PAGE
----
Brazil, though a large, advancing nation in the early twentieth century and a leader among Latin American countries as part of the ABC Powers (Argentina, Brazil, & Chile), still stood as a culture suffering from racial division. While many French colonies had ended slavery with the Revolution in 1789, England had abolished it by act of Parliament in 1833, and the United States fought its civil war in 1861 partially over the matter, Brazil did not begin gradually ending slavery until 1871 with the passage of the Rio Branco Law (or "The Law of Free Birth") providing freedom for children newborn to slaves, the Saraiva-Cotegipe Law in 1885 freeing slaves over 60 years old, and finally total abolition in 1888 with the Lei Áurea shortly before the emperor was overthrown. While Brazil avoided much of the US's infamous institutionalization of race superiority with Jim Crow, there was still a significant social division of race among the wealthy whites and the blacks, paros (mixed race), and caboclos (mixed Euro-Indians), fed by intellectual “science” of the time.
Economic downturn struck Brazil just after the completion of their dreadnoughts, causing the third proposed, Rio de Janeiro, to be shelved. The troubled times also turned into harder conditions aboard ship as well as on land with food and supplies cut back to save on expenses. General morale fell, which caused discipline to be sharpened, including the use of racial slurs and corporal punishment, specifically the lash. This aggravated two years of organization and protest against flogging, which involved "leather whips tipped with metal balls", and pushed the sailors into planned mutiny. The men aboard the Minas Gerais chose João Cândido Felisberto (“The Black Admiral”) as leader and watched furiously as a sailor was sentenced to 250 lashes, continuing even after he slipped into unconsciousness.
In the late hours of November 21, the men began their mutiny, killing officers and capturing British engineers as hostages. The revolt spread to the São Paulo as well as the Deodoro and the Bahia. Their demands began simply, but as Cândido saw that the Army was moving to protect the capital Rio de Janeiro and outnumber the coastal defenders who were sympathetic, he decided that the only way to survive was to make wider demands. The issue that tied the bulk of the oppressed together was the problem of race. Most of the sailors (as well as army and manual laborers) were black, many of them former slaves or their sons, forced into place by lack of other options. Cândido and his advisers (including several of the British) wrote up a new list of demands for rights despite race as well as taxes on the rich to support charities for the poor.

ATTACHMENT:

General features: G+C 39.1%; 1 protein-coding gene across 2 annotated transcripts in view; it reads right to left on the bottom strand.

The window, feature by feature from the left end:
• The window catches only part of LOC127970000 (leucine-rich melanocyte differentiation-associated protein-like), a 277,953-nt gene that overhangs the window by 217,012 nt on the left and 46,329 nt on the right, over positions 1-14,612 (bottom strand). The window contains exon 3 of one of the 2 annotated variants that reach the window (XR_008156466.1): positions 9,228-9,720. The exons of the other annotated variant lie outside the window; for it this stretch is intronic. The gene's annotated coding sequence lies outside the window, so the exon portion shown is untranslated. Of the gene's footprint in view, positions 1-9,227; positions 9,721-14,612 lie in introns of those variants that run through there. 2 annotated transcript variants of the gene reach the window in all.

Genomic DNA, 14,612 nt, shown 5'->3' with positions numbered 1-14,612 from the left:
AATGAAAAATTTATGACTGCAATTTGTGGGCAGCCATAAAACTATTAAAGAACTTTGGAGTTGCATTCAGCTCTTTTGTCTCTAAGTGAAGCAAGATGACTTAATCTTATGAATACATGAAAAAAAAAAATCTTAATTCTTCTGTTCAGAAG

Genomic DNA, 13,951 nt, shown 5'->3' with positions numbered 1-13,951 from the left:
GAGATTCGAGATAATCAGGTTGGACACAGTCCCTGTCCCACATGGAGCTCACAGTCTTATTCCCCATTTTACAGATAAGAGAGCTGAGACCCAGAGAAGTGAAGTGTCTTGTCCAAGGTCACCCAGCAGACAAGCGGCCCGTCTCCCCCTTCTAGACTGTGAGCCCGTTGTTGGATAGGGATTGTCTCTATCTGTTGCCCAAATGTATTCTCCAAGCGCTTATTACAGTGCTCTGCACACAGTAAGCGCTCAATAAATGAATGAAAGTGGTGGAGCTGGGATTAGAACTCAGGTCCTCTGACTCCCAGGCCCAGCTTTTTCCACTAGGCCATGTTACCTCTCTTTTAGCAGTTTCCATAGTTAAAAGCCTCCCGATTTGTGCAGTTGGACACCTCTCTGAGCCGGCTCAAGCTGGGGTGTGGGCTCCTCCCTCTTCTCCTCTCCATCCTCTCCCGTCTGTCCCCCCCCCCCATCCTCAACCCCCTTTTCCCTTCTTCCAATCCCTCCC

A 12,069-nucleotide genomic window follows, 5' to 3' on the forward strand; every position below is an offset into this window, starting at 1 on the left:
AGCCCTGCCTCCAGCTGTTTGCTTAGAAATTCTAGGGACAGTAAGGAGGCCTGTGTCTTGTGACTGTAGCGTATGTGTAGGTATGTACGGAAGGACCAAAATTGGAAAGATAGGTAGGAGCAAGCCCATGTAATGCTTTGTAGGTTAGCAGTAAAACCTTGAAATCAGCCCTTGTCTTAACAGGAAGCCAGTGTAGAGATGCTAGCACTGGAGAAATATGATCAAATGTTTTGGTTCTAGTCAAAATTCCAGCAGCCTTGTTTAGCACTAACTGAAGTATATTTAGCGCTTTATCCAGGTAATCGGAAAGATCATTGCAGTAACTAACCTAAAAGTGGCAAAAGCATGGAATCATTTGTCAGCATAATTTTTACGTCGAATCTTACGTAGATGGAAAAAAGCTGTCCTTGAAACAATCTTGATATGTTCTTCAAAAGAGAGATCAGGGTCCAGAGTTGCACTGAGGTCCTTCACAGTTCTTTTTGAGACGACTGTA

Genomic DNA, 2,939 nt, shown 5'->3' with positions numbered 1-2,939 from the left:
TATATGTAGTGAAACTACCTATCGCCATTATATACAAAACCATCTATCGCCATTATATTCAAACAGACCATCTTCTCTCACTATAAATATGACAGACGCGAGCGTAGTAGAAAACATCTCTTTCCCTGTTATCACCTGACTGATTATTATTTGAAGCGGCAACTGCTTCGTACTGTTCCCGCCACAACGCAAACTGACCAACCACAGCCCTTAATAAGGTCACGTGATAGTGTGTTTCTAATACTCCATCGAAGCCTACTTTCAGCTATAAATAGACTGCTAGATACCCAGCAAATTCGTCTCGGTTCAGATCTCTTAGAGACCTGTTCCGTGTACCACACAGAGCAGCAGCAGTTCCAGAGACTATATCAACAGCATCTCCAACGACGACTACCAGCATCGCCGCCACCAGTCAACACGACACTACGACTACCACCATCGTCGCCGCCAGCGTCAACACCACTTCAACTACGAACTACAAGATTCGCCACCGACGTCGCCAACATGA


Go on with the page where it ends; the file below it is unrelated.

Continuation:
The “Letter to Brazil” (Letra a Brasil) was sent by written message, word of mouth, and even wireless, spreading through the country and spawning an upheaval in major cities and areas where minority populations outnumbered the whites. The army quickly came onto the side of the navy, which made the white elites unable to put down the revolt as they had many in the past. Britain began to step in, but when their hostages were cheerfully released home, Brazil was left to itself. Much of the government and the elites fled the country. The remainder invited Cândido ashore, and a new government was built following his manifesto.
Public education became mandatory as a subpoint on the Letter, and the new Brazilian Democratic Republic survived its depression to thrive as it contributed to the rebuilding of Europe after its neutrality in World War I. The Great Depression struck harder, and Getúlio Vargas swept elections with his nationalist rhetoric. He was invited by Adolph Hitler to join the new Axis, but Vargas decided to continue Brazilian elections and relations with the United States, leading to Brazil's participation in World War II. While economic issues arose after the war and rumors circulated about militaristic or even communist uprising in the 1960s, Brazil would ultimately continue to be a social model to the rest of the world.
In reality, the demands of the rebelling sailors were limited to more focused items such as the end of lashing, increased standards on ship, and amnesty for the mutiny, which they saw as a necessary action. The government quickly gave into Cândido's demands on fear of naval bombardment of the city, but they reneged on amnesty with a decree expelling government workers who were "undermining discipline.” Two thousand men were discharged afterward, and hundreds were killed or imprisoned, maintaining the power of the elite. However, the lash was never used again in the Brazilian Navy.